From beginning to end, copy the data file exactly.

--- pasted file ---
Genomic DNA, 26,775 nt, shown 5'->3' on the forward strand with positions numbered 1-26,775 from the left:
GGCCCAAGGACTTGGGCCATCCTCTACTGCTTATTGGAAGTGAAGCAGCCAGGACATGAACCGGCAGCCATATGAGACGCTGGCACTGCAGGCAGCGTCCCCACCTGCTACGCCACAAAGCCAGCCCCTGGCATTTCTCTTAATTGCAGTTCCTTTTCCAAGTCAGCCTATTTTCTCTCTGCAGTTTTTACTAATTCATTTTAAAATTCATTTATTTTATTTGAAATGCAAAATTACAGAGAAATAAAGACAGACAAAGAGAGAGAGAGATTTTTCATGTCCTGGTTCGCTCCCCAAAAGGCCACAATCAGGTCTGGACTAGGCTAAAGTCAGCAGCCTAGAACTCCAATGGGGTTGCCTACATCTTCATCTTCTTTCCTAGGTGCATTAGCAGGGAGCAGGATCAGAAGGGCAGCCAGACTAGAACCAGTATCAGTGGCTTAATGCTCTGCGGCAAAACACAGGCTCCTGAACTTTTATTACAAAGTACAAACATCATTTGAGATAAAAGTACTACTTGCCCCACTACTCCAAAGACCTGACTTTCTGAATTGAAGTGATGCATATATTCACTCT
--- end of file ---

Genomic DNA, 26,775 nt, shown 5'->3' on the forward strand with positions numbered 1-26,775 from the left:
GGCCCAAGGACTTGGGCCATCCTCTACTGCTTATTGGAAGTGAAGCAGCCAGGACATGAACCGGCAGCCATATGAGACGCTGGCACTGCAGGCAGCGTCCCCACCTGCTACGCCACAAAGCCAGCCCCTGGCATTTCTCTTAATTGCAGTTCCTTTTCCAAGTCAGCCTATTTTCTCTCTGCAGTTTTTACTAATTCATTTTAAAATTCATTTATTTTATTTGAAATGCAAAATTACAGAGAAATAAAGACAGACAAAGAGAGAGAGAGATTTTTCATGTCCTGGTTCGCTCCCCAAAAGGCCACAATCAGGTCTGGACTAGGCTAAAGTCAGCAGCCTAGAACTCCAATGGGGTTGCCTACATCTTCATCTTCTTTCCTAGGTGCATTAGCAGGGAGCAGGATCAGAAGGGCAGCCAGACTAGAACCAGTATCAGTGGCTTAATGCTCTGCGGCAAAACACAGGCTCCTGAACTTTTATTACAAAGTACAAACATCATTTGAGATAAAAGTACTACTTGCCCCACTACTCCAAAGACCTGACTTTCTGAATTGAAGTGATGCATATATTCACTCT